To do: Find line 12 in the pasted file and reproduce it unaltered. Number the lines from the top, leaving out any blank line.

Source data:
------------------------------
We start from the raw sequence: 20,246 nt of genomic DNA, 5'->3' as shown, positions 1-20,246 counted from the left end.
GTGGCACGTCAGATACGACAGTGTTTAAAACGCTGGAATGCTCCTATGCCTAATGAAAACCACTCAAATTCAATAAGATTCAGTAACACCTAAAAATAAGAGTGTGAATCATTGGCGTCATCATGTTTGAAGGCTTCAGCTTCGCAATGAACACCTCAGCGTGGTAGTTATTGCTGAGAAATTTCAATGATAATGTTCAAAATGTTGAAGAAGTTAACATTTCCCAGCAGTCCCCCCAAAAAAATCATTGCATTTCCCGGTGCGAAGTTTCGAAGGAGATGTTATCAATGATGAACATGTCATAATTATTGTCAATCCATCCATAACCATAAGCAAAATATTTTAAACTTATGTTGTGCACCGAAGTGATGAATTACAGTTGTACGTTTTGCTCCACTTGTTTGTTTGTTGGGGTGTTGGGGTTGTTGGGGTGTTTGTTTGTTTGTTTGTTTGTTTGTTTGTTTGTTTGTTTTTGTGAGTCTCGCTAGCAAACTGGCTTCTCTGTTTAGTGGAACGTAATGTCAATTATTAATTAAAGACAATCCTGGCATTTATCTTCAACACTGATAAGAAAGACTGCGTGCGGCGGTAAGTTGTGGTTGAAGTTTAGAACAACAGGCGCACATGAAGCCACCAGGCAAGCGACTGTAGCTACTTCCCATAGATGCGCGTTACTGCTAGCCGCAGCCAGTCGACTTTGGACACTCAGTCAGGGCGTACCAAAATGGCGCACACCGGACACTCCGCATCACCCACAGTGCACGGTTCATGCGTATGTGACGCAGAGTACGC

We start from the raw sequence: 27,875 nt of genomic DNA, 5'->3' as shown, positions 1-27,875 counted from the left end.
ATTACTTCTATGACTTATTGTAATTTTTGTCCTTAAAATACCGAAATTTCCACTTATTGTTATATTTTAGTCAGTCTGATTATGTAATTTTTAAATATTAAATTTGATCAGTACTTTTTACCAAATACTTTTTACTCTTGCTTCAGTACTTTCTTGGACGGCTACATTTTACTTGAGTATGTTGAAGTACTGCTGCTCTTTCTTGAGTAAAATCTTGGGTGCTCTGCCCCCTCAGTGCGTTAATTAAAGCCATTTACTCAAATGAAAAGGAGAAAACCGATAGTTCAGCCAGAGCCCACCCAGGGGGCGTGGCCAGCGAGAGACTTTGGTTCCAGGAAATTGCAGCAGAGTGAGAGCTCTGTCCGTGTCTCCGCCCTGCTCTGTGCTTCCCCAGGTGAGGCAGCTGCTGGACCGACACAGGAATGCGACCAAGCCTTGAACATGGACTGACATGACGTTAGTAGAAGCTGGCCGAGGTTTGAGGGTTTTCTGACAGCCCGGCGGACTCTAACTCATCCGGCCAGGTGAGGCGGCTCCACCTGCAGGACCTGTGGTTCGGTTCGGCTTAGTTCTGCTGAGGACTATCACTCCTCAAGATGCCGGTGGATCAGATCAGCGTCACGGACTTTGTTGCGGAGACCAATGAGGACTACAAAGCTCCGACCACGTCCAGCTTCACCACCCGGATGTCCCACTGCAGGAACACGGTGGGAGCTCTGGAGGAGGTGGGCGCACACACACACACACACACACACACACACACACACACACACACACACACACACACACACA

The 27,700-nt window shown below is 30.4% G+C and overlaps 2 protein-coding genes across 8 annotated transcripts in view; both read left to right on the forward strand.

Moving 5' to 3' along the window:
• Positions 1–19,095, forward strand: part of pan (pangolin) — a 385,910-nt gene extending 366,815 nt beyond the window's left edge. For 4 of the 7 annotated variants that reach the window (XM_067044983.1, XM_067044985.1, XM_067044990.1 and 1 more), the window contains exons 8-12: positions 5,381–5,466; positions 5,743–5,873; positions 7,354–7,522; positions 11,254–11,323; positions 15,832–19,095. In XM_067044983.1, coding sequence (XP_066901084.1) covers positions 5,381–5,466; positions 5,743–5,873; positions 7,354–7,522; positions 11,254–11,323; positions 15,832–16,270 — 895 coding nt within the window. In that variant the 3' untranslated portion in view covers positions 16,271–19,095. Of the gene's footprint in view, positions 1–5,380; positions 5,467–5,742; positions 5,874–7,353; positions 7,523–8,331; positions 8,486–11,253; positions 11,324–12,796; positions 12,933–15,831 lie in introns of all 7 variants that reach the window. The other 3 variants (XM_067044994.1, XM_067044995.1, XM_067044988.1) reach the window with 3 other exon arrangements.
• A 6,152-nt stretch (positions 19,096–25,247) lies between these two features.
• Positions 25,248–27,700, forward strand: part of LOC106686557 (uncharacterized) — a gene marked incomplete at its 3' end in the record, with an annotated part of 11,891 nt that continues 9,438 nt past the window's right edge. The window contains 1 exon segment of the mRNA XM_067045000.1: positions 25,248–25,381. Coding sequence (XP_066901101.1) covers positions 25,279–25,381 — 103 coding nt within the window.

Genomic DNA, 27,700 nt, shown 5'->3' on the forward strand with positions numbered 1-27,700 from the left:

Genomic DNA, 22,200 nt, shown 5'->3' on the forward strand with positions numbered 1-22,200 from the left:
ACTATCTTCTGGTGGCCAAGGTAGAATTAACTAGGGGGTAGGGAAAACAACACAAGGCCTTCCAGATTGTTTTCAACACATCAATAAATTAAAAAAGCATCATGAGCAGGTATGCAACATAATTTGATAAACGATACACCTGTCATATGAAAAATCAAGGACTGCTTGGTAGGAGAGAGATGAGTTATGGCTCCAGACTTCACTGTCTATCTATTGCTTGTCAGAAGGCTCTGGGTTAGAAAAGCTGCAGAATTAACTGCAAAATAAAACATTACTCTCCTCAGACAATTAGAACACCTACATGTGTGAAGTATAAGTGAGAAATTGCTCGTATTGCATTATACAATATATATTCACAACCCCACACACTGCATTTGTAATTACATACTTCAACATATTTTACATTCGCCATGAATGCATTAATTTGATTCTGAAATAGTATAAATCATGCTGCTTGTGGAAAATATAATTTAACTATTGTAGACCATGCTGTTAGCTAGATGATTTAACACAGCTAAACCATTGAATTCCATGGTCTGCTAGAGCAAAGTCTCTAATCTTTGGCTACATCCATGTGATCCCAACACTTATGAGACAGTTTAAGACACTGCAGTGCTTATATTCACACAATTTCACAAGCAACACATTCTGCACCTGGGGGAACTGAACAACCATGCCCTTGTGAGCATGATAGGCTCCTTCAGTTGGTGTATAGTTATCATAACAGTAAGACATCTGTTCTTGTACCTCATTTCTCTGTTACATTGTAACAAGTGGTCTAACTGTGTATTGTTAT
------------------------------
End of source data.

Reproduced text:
ACTATCTTCTGGTGGCCAAGGTAGAATTAACTAGGGGGTAGGGAAAACAACACAAGGCCTTCCAGATTGTTTTCAACACATCAATAAATTAAAAAAGCATCATGAGCAGGTATGCAACATAATTTGATAAACGATACACCTGTCATATGAAAAATCAAGGACTGCTTGGTAGGAGAGAGATGAGTTATGGCTCCAGACTTCACTGTCTATCTATTGCTTGTCAGAAGGCTCTGGGTTAGAAAAGCTGCAGAATTAACTGCAAAATAAAACATTACTCTCCTCAGACAATTAGAACACCTACATGTGTGAAGTATAAGTGAGAAATTGCTCGTATTGCATTATACAATATATATTCACAACCCCACACACTGCATTTGTAATTACATACTTCAACATATTTTACATTCGCCATGAATGCATTAATTTGATTCTGAAATAGTATAAATCATGCTGCTTGTGGAAAATATAATTTAACTATTGTAGACCATGCTGTTAGCTAGATGATTTAACACAGCTAAACCATTGAATTCCATGGTCTGCTAGAGCAAAGTCTCTAATCTTTGGCTACATCCATGTGATCCCAACACTTATGAGACAGTTTAAGACACTGCAGTGCTTATATTCACACAATTTCACAAGCAACACATTCTGCACCTGGGGGAACTGAACAACCATGCCCTTGTGAGCATGATAGGCTCCTTCAGTTGGTGTATAGTTATCATAACAGTAAGACATCTGTTCTTGTACCTCATTTCTCTGTTACATTGTAACAAGTGGTCTAACTGTGTATTGTTAT